Deploying Scala and Play Applications with the Heroku sbt Plugin
Last updated April 29, 2020
Table of Contents
In addition to Git deployment, Heroku supports building and releasing apps via an API. The Heroku sbt plugin uses this API to provide direct deployment of prepackaged standalone web applications to Heroku.
This may be a preferred approach for applications that take a long time to compile, or that need to be deployed from a Continuous Integration server such as Travis CI or Jenkins.
In this article, you’ll learn how to include the Heroku sbt Plugin in your project, configure it, and deploy your application to Heroku.
Adding the plugin
To include the plugin in your project, add the following to your
addSbtPlugin("com.heroku" % "sbt-heroku" % "2.1.4")
If you’re not using Play, then you’ll also need to add the sbt-native-packager plugin. You can do this by adding the following to your
addSbtPlugin("com.typesafe.sbt" % "sbt-native-packager" % "1.5.2")
sbt update to ensure the new dependencies are downloaded.
Next, we must configure the name of the Heroku application the plugin will deploy to. But first, create a new app. Install the Heroku CLI and run the
create command with the
-n flag, which will prevent it from adding a Git remote.
$ heroku create -n Creating obscure-sierra-7788... done, stack is heroku-18 http://obscure-sierra-7788.herokuapp.com/ | email@example.com:obscure-sierra-7788.git
Now add something like this to your
build.sbt, but replace “obscure-sierra-7788” with the name of the application you created.
herokuAppName in Compile := "obscure-sierra-7788"
You’re ready to deploy.
Deploying with the plugin
To create the slug and deploy it to Heroku, run the following command:
$ sbt stage deployHeroku ... [info] -----> Packaging application... [info] - app: obscure-sierra-7788 [info] - including: target/universal/stage/ [info] -----> Creating build... [info] - file: target/heroku/build.tgz [info] - size: 47MB [info] -----> Uploading slug... (100%) [info] - success [info] -----> Deploying... [info] remote: [info] remote: -----> sbt-heroku app detected [info] remote: -----> Installing JDK 11... done [info] remote: -----> Discovering process types [info] remote: Procfile declares types -> console, web [info] remote: [info] remote: -----> Compressing... [info] remote: Done: 106.5M [info] remote: -----> Launching... [info] remote: Released v3 [info] remote: https://obscure-sierra-7788.herokuapp.com/ deployed to Heroku [info] remote: [info] -----> Done [success] Total time: 113 s (01:53), completed Jan 17, 2020 11:39:21 AM
Visit your application with this command:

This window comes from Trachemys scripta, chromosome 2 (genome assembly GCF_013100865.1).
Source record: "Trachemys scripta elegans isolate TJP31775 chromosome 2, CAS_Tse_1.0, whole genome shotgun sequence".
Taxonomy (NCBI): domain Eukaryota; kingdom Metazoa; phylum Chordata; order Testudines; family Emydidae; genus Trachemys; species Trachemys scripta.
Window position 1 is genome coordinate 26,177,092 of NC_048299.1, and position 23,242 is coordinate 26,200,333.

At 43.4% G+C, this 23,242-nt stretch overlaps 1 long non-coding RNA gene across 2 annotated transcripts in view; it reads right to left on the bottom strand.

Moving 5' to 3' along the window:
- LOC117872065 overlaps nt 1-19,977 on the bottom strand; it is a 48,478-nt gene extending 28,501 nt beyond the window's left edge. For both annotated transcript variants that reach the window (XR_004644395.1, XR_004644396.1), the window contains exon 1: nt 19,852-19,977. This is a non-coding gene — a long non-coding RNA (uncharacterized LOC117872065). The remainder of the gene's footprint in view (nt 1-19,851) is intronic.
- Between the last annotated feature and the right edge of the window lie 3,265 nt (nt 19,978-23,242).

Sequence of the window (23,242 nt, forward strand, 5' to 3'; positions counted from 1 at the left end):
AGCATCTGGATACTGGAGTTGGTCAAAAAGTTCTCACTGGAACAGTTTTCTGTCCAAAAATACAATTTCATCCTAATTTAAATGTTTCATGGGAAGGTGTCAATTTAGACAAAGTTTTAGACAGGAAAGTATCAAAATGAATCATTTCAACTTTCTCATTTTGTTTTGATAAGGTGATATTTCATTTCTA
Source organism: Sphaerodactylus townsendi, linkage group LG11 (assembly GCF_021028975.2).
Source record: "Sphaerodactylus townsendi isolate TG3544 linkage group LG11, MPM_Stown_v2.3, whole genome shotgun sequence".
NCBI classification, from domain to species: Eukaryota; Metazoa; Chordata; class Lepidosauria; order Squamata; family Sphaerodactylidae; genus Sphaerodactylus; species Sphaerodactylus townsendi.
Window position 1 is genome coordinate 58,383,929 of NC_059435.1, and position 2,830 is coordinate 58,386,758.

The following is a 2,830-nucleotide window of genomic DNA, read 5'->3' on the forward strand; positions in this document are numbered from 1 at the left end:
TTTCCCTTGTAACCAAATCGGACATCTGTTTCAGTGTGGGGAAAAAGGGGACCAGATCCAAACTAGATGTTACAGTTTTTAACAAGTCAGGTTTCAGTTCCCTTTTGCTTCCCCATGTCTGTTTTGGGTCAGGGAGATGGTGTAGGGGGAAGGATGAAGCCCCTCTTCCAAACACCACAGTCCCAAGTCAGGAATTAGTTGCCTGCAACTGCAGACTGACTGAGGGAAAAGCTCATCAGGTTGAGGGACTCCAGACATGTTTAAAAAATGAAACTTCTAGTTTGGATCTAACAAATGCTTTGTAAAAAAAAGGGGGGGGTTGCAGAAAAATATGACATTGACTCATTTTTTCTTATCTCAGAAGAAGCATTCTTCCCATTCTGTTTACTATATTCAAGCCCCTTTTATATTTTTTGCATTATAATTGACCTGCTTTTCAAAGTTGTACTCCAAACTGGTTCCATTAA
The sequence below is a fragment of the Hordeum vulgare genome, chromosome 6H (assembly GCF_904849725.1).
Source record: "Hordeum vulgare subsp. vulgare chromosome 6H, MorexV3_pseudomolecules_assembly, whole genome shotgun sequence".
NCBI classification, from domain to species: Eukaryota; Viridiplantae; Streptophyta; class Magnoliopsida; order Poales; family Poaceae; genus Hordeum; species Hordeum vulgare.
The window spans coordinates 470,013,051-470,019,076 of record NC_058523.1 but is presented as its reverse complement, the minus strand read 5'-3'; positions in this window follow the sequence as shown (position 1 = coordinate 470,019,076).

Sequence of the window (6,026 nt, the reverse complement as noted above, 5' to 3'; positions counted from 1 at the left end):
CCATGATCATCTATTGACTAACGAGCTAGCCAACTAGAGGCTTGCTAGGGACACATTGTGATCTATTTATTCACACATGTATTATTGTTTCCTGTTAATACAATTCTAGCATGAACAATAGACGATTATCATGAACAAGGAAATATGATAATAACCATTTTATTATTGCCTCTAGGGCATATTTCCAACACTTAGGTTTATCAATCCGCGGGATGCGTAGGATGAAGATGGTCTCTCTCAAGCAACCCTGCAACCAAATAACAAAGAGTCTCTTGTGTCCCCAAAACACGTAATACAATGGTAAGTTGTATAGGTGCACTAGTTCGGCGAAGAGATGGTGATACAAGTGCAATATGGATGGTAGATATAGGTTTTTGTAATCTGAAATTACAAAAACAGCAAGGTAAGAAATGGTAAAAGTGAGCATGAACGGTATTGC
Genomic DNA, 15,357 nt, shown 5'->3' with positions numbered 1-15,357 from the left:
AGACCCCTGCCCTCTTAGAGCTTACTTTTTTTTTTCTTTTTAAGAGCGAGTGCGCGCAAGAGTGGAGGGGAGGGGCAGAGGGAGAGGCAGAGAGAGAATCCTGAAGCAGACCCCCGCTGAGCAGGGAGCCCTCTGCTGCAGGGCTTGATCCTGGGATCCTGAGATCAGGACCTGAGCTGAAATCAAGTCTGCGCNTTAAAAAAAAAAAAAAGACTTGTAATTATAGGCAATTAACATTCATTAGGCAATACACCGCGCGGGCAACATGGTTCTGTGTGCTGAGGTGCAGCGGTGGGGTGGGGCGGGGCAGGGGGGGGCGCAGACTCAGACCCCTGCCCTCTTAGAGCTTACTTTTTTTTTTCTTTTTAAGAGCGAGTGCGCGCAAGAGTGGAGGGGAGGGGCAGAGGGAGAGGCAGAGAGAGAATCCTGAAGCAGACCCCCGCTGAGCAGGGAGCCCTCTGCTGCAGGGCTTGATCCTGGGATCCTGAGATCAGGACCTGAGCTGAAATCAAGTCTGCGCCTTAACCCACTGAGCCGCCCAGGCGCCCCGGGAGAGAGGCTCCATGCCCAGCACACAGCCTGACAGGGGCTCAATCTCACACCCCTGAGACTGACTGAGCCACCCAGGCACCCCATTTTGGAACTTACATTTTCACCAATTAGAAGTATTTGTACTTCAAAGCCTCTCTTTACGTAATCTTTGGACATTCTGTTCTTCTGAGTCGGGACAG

$ heroku open -a obscure-sierra-7788
Or view the logs with this command:
$ heroku logs -a obscure-sierra-7788
The Heroku CLI will allow you to access the application, and run commands just like an application deployed with
The sbt plugin allows for several advanced configuration settings. All of these settings are defined in the
build.sbt file. For example, you may set the desired JDK version like so:
herokuJdkVersion in Compile := "11"
For a list of supported JDK versions, see Heroku Java Support.
You can set configuration variables as a
herokuConfigVars in Compile := Map( "MY_VAR" -> "some value", "JAVA_OPTS" -> "-Xmx384m -Xss512k -XX:+UseCompressedOops" )
Be aware that any variable defined in
herokuConfigVars will override defaults, or previously defined config vars.
You may set process types (similar to a
herokuProcessTypes in Compile := Map( "web" -> "target/universal/stage/bin/my-app -Dhttp.port=$PORT", "worker" -> "java -jar target/universal/stage/lib/my-worker.jar" )
And finally, you can include additional directories in the slug like this (note that they must be relative to the project root):
By default, the plugin will package the essential directories under your project’s
target directory, so including additional directories should not be necessary in most cases.
Deploying to multiple applications
Most real applications will be required to deploy to multiple Heroku apps (such as dev, test, and prod). Normally this is done with multiple Git remotes. But with the plugin you can use either system properties, environment variables, or any other native sbt/Java configuration method. For example, you might define your
herokuAppName with a Map and choose a value with a system property like this:
herokuAppName in Compile := Map( "test" -> "your-heroku-app-test", "stage" -> "your-heroku-app-stage", "prod" -> "your-heroku-app-prod" ).getOrElse(sys.props("appEnv"), "your-heroku-app-dev")
Then run an sbt command similar to this:
$ sbt -DappEnv=test stage deployHeroku
The plugin has a few restrictions that must be considered.
It is required that your project use sbt 0.13.5 or greater.
You must use Java 1.7 or higher locally.
The plugin does not support Play 2.0 or 2.1.
For more information on the plugin and Scala in general, see Heroku’s Scala support. For more information on sbt, see the sbt documentation.